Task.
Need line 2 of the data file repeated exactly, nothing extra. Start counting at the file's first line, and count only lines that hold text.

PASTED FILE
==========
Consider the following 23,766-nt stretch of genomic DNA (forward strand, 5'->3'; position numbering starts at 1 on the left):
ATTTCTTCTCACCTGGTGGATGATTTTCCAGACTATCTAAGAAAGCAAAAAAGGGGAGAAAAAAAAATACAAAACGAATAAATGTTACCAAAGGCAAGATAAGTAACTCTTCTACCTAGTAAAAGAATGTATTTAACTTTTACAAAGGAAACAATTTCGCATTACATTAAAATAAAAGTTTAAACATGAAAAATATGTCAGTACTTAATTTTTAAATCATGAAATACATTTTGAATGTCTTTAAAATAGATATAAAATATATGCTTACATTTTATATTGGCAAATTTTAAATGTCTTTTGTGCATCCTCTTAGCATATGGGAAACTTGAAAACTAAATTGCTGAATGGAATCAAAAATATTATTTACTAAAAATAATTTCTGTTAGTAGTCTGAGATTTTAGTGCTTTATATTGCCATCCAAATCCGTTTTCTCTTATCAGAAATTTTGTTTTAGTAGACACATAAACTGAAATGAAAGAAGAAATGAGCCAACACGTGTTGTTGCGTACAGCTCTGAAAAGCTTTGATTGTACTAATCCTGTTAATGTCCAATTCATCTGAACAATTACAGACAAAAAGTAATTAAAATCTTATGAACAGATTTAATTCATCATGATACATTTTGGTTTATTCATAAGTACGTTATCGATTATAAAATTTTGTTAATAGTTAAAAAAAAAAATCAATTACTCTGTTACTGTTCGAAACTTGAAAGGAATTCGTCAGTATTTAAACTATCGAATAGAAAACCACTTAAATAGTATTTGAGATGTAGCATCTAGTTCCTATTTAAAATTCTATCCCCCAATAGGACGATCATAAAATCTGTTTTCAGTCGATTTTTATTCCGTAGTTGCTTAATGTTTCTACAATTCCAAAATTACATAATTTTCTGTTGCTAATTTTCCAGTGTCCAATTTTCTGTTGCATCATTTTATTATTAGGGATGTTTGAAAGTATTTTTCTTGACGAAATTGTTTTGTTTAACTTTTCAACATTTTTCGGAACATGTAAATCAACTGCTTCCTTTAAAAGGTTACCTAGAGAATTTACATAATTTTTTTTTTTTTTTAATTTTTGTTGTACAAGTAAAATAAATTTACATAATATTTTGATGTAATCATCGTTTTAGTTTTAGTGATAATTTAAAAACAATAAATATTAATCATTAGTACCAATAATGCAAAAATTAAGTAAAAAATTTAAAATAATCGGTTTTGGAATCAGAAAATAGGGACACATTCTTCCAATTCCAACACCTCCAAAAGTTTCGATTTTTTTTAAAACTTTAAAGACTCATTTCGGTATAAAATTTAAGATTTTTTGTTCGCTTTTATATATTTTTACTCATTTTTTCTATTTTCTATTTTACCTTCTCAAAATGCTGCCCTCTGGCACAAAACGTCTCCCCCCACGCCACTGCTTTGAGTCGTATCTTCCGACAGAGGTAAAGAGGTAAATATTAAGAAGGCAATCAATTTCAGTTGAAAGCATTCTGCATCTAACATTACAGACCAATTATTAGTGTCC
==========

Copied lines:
ATTTCTTCTCACCTGGTGGATGATTTTCCAGACTATCTAAGAAAGCAAAAAAGGGGAGAAAAAAAAATACAAAACGAATAAATGTTACCAAAGGCAAGATAAGTAACTCTTCTACCTAGTAAAAGAATGTATTTAACTTTTACAAAGGAAACAATTTCGCATTACATTAAAATAAAAGTTTAAACATGAAAAATATGTCAGTACTTAATTTTTAAATCATGAAATACATTTTGAATGTCTTTAAAATAGATATAAAATATATGCTTACATTTTATATTGGCAAATTTTAAATGTCTTTTGTGCATCCTCTTAGCATATGGGAAACTTGAAAACTAAATTGCTGAATGGAATCAAAAATATTATTTACTAAAAATAATTTCTGTTAGTAGTCTGAGATTTTAGTGCTTTATATTGCCATCCAAATCCGTTTTCTCTTATCAGAAATTTTGTTTTAGTAGACACATAAACTGAAATGAAAGAAGAAATGAGCCAACACGTGTTGTTGCGTACAGCTCTGAAAAGCTTTGATTGTACTAATCCTGTTAATGTCCAATTCATCTGAACAATTACAGACAAAAAGTAATTAAAATCTTATGAACAGATTTAATTCATCATGATACATTTTGGTTTATTCATAAGTACGTTATCGATTATAAAATTTTGTTAATAGTTAAAAAAAAAAATCAATTACTCTGTTACTGTTCGAAACTTGAAAGGAATTCGTCAGTATTTAAACTATCGAATAGAAAACCACTTAAATAGTATTTGAGATGTAGCATCTAGTTCCTATTTAAAATTCTATCCCCCAATAGGACGATCATAAAATCTGTTTTCAGTCGATTTTTATTCCGTAGTTGCTTAATGTTTCTACAATTCCAAAATTACATAATTTTCTGTTGCTAATTTTCCAGTGTCCAATTTTCTGTTGCATCATTTTATTATTAGGGATGTTTGAAAGTATTTTTCTTGACGAAATTGTTTTGTTTAACTTTTCAACATTTTTCGGAACATGTAAATCAACTGCTTCCTTTAAAAGGTTACCTAGAGAATTTACATAATTTTTTTTTTTTTTTAATTTTTGTTGTACAAGTAAAATAAATTTACATAATATTTTGATGTAATCATCGTTTTAGTTTTAGTGATAATTTAAAAACAATAAATATTAATCATTAGTACCAATAATGCAAAAATTAAGTAAAAAATTTAAAATAATCGGTTTTGGAATCAGAAAATAGGGACACATTCTTCCAATTCCAACACCTCCAAAAGTTTCGATTTTTTTTAAAACTTTAAAGACTCATTTCGGTATAAAATTTAAGATTTTTTGTTCGCTTTTATATATTTTTACTCATTTTTTCTATTTTCTATTTTACCTTCTCAAAATGCTGCCCTCTGGCACAAAACGTCTCCCCCCACGCCACTGCTTTGAGTCGTATCTTCCGACAGAGGTAAAGAGGTAAATATTAAGAAGGCAATCAATTTCAGTTGAAAGCATTCTGCATCTAACATTACAGACCAATTATTAGTGTCC